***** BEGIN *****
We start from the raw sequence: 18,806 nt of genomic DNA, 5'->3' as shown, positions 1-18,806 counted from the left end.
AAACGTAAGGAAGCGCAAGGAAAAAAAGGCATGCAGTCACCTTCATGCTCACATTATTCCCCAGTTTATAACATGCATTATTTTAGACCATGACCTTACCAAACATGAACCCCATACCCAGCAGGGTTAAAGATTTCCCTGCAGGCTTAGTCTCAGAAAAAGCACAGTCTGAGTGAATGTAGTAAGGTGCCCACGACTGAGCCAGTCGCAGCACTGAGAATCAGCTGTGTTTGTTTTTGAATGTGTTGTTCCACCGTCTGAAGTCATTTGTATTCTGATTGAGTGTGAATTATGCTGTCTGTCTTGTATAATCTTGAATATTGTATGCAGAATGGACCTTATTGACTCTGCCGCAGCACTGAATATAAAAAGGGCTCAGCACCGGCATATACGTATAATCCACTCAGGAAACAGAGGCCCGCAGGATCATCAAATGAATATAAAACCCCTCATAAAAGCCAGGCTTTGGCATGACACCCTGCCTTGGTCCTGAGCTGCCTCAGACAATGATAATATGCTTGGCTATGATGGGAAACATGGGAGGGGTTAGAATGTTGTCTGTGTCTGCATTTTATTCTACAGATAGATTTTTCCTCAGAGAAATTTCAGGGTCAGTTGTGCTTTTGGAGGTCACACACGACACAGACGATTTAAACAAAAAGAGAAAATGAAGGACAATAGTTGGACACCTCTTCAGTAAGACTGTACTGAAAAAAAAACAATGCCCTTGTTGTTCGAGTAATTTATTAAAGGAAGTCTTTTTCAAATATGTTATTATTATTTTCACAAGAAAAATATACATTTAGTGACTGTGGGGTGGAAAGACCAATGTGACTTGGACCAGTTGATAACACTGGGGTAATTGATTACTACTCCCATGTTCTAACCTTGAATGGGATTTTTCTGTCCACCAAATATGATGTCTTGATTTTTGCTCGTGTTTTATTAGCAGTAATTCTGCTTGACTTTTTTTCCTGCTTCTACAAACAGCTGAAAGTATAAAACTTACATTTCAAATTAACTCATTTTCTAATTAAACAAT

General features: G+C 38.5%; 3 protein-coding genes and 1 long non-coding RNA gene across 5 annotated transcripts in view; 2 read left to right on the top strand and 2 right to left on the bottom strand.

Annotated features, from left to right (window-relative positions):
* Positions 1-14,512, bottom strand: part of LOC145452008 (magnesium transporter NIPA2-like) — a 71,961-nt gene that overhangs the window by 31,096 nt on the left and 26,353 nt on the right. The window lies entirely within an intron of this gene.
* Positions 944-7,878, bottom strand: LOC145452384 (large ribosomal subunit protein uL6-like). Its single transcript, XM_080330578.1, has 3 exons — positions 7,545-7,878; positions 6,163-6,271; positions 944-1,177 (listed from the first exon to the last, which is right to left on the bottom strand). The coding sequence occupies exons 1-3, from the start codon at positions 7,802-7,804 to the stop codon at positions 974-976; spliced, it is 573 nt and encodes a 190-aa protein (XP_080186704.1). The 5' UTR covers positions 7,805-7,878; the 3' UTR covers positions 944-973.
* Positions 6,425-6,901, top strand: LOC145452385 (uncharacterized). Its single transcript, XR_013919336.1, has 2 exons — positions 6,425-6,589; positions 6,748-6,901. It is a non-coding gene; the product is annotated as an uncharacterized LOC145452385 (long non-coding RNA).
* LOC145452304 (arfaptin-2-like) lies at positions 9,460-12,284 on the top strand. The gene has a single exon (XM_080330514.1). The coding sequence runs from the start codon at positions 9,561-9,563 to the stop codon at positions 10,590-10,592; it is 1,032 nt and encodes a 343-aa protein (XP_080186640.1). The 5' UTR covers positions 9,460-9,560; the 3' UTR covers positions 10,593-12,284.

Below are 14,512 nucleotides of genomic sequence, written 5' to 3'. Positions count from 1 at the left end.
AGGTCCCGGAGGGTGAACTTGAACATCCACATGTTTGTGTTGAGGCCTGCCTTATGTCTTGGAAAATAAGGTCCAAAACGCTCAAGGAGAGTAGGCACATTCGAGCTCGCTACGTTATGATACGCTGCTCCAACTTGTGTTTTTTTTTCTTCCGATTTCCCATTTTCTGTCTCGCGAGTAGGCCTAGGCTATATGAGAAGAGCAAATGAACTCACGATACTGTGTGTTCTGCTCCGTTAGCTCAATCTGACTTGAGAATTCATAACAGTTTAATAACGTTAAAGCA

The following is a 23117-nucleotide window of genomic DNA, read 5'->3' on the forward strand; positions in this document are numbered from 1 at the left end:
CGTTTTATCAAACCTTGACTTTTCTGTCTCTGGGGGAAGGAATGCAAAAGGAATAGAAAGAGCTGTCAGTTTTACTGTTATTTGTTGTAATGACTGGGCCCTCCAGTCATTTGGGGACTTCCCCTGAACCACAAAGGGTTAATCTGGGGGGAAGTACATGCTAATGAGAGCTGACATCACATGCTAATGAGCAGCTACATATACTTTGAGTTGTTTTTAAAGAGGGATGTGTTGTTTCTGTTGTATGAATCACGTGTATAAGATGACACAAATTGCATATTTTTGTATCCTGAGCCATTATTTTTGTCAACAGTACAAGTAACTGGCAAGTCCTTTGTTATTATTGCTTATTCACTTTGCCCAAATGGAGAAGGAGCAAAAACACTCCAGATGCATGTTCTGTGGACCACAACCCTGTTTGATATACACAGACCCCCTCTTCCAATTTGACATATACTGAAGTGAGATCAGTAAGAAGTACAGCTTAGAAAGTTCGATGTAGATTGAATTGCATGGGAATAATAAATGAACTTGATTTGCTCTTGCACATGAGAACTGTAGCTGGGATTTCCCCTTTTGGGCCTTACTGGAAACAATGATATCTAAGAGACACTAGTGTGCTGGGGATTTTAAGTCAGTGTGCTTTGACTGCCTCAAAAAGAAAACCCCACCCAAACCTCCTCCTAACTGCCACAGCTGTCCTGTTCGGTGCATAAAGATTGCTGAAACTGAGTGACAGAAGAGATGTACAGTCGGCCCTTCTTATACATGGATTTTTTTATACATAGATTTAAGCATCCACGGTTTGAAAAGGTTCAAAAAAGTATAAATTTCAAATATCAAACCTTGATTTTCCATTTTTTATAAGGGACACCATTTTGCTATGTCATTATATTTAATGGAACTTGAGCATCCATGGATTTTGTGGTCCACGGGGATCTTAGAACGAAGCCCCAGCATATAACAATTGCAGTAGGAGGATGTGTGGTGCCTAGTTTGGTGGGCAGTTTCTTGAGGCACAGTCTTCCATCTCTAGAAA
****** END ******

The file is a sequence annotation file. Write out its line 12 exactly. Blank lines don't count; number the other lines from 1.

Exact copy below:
CGTTTTATCAAACCTTGACTTTTCTGTCTCTGGGGGAAGGAATGCAAAAGGAATAGAAAGAGCTGTCAGTTTTACTGTTATTTGTTGTAATGACTGGGCCCTCCAGTCATTTGGGGACTTCCCCTGAACCACAAAGGGTTAATCTGGGGGGAAGTACATGCTAATGAGAGCTGACATCACATGCTAATGAGCAGCTACATATACTTTGAGTTGTTTTTAAAGAGGGATGTGTTGTTTCTGTTGTATGAATCACGTGTATAAGATGACACAAATTGCATATTTTTGTATCCTGAGCCATTATTTTTGTCAACAGTACAAGTAACTGGCAAGTCCTTTGTTATTATTGCTTATTCACTTTGCCCAAATGGAGAAGGAGCAAAAACACTCCAGATGCATGTTCTGTGGACCACAACCCTGTTTGATATACACAGACCCCCTCTTCCAATTTGACATATACTGAAGTGAGATCAGTAAGAAGTACAGCTTAGAAAGTTCGATGTAGATTGAATTGCATGGGAATAATAAATGAACTTGATTTGCTCTTGCACATGAGAACTGTAGCTGGGATTTCCCCTTTTGGGCCTTACTGGAAACAATGATATCTAAGAGACACTAGTGTGCTGGGGATTTTAAGTCAGTGTGCTTTGACTGCCTCAAAAAGAAAACCCCACCCAAACCTCCTCCTAACTGCCACAGCTGTCCTGTTCGGTGCATAAAGATTGCTGAAACTGAGTGACAGAAGAGATGTACAGTCGGCCCTTCTTATACATGGATTTTTTTATACATAGATTTAAGCATCCACGGTTTGAAAAGGTTCAAAAAAGTATAAATTTCAAATATCAAACCTTGATTTTCCATTTTTTATAAGGGACACCATTTTGCTATGTCATTATATTTAATGGAACTTGAGCATCCATGGATTTTGTGGTCCACGGGGATCTTAGAACGAAGCCCCAGCATATAACAATTGCAGTAGGAGGATGTGTGGTGCCTAGTTTGGTGGGCAGTTTCTTGAGGCACAGTCTTCCATCTCTAGAAA